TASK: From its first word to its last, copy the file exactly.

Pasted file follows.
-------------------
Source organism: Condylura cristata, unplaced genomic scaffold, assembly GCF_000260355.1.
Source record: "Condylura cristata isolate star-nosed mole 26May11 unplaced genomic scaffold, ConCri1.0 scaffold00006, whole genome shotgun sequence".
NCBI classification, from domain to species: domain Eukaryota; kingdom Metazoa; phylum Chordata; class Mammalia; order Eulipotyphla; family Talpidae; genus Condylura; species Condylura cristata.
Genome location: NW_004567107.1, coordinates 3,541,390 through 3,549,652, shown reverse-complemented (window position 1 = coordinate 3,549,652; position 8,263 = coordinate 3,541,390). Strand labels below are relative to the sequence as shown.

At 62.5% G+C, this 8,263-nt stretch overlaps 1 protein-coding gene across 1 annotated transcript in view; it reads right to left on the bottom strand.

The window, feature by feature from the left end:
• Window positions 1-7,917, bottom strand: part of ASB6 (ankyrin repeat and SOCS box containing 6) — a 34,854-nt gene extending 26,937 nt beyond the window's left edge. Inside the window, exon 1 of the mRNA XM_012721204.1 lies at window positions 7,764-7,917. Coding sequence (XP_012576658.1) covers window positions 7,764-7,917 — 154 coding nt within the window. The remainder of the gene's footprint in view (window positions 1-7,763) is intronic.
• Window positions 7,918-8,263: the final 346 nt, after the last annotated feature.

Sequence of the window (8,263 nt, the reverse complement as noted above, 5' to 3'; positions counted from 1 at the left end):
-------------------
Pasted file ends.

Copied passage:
Source organism: Condylura cristata, unplaced genomic scaffold, assembly GCF_000260355.1.
Source record: "Condylura cristata isolate star-nosed mole 26May11 unplaced genomic scaffold, ConCri1.0 scaffold00006, whole genome shotgun sequence".
NCBI classification, from domain to species: domain Eukaryota; kingdom Metazoa; phylum Chordata; class Mammalia; order Eulipotyphla; family Talpidae; genus Condylura; species Condylura cristata.
Genome location: NW_004567107.1, coordinates 3,541,390 through 3,549,652, shown reverse-complemented (window position 1 = coordinate 3,549,652; position 8,263 = coordinate 3,541,390). Strand labels below are relative to the sequence as shown.

At 62.5% G+C, this 8,263-nt stretch overlaps 1 protein-coding gene across 1 annotated transcript in view; it reads right to left on the bottom strand.

The window, feature by feature from the left end:
• Window positions 1-7,917, bottom strand: part of ASB6 (ankyrin repeat and SOCS box containing 6) — a 34,854-nt gene extending 26,937 nt beyond the window's left edge. Inside the window, exon 1 of the mRNA XM_012721204.1 lies at window positions 7,764-7,917. Coding sequence (XP_012576658.1) covers window positions 7,764-7,917 — 154 coding nt within the window. The remainder of the gene's footprint in view (window positions 1-7,763) is intronic.
• Window positions 7,918-8,263: the final 346 nt, after the last annotated feature.

Sequence of the window (8,263 nt, the reverse complement as noted above, 5' to 3'; positions counted from 1 at the left end):